A Behind-The-Scenes look at NUTS' 'The Frogs'

by Divya Nandyal

4 pm, Monday the 6th of November – I had the privilege of being a fly on the wall during the final rehearsal before a NUTS show opens. The show in question? The Frogs by Aristophanes, directed by the incredibly talented Anastasia Dougenis and Zoe Berg. The cast trickled in, toting bags of costumes, makeup, and props, the energy was a calm-high, the music supplying a steady backdrop in the crowded Studio One dressing room.  

The cast dressed in their incredibly eclectic yet cohesive costumes, under the visionary guidance of Costume Designer Cinnamon Howearth, who also plays the lead, Dionysus. Others were donning their makeup slowly – I had the opportunity to help out here, spreading the agenda for more glitter, doing eyeshadow for Samantha Saunders’ Aeschylus, eyeliner for Julian Kumar’s Landlord; little tasks to get my foot in the door before I began my inquisition: 

What’s your favourite line in the play?  

“Right. Bend over. Both of you,” was mentioned twice, as well as “Little pink titty,” leaving me somewhat confused about the premise of the play altogether! Wasn’t this an Ancient Greek story, full of stuffy old poets, and misogynistic gods? I shouldn’t have been surprised, really, given that the Venn diagram of theatre kids and veteran Percy Jackson fans is a circle – when asked for keywords to describe the vibe of the production, I frequently received answers including “Camp,” “Queer,” and “Serving [redacted].”  

I moved out of the dressing room, heading to the kitchen where much of the crew was congregated (eating a delicious cake, baked and decorate with little pink frogs by the beloved directors), including Stage Manager and Assistant Stage Managers Alex Mouhtouris, Susannah Pretty, and Jack Wormald asking:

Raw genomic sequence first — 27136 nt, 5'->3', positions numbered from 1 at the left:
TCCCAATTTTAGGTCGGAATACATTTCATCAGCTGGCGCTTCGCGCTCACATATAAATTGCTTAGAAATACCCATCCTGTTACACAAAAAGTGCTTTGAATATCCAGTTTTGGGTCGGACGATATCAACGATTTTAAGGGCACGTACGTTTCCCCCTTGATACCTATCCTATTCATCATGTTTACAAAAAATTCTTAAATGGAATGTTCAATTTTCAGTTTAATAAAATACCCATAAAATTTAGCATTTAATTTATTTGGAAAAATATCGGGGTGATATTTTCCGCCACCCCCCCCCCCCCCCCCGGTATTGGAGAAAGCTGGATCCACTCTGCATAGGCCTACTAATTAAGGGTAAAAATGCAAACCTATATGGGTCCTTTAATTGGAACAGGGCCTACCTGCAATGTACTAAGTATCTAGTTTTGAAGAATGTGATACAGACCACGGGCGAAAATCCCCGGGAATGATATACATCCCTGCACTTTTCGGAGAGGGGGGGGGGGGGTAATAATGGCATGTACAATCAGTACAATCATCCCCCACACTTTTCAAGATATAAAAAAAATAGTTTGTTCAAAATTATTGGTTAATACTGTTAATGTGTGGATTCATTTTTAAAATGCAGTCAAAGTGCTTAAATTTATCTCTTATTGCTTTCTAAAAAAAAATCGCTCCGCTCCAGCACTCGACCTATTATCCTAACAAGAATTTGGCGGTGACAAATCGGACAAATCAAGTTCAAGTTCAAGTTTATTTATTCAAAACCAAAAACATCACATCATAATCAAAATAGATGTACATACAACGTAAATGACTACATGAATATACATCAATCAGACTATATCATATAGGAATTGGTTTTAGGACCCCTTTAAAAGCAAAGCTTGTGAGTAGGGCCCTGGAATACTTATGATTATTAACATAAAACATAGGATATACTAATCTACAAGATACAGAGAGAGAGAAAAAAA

What’s your favourite prop or set piece? 

The “pride fan,” and the “severed rubber hand” took the lead for props, while Heracles’ (played by Liam Verity) cottage and the psychedelic underworld were favourites for sets, making me equal parts nervous and excited to see the final product.  

After the last of the cast and crew ate a hurried dinner, (notable choices included microwaveable minestrone soup, many a Yallah Eats order, and a green apple) and the sound designers scrambled to finalise audio, the cast warmed up for their first and final full dress run. Being a former theatre kid myself, I’ve seen my fair share of warm-ups; they started with the standard tongue twisters, vocal warmups, team energy building – then it got weird: the Hokey Pokey (yes, the children’s dance), followed by a team huddle where on three, they yelled “Ribbit!”  

Finally, the dress run began. The opening scene had me completely enthralled, the performances of Dionysus and Mitchell Dihm’s Xanthias were captivating, despite Dom Young’s covert, yet constant, photography – the photos we see promoting shows, and in their aftermath are often not from the performances themselves, but from the final dress rehearsal! The scene following this was the one that made my jaw-drop – if you haven’t yet been convinced to go see this phenomenal production for yourself, I urge you to do so, just to see this spectacle of a dance number performed by the stars of the shows themselves: The Frogs.  


I then came to regret my past transgressions of being impatient during intermissions, when 20 minutes turn into 30, wondering what the crew are actually doing behind closed doors – I saw firsthand, as the crew manhandled heavy backdrops on and off stage, taping fabric to prevent accidents, checking and double-checking if the set was symmetrical. Honestly, I was in awe of their seamless communication, their teamwork, their preparedness. Putting together an entirely new set is no easy feat.  

Unfortunately, I couldn’t stick around to see the entirety of the second Act of the production, where the real antics between Euripides (Beatrice Upton-Oettel), Aeschylus, and Pluto (Abigail Pierce) go down. However, the glimpse that I saw has made me doubly excited to see (and review!) the show, running 7th-11th of November. If you haven’t purchased tickets yet, it’s not too late: head to NUTS’ Instagram or Facebook, or this link: https://events.humanitix.com/nuts-presents-the-frogs-by-aristophanes. A little birdie told me that if the show sells out, the directors have committed to getting frog tattoos!  

Divya is a 1st year Law/Commerce student! She dances and plays netball and violin. She joined Blitz to get involved in uni life and be a part of this really cool team of people!

Blitz Editor

Anandi Ganguly

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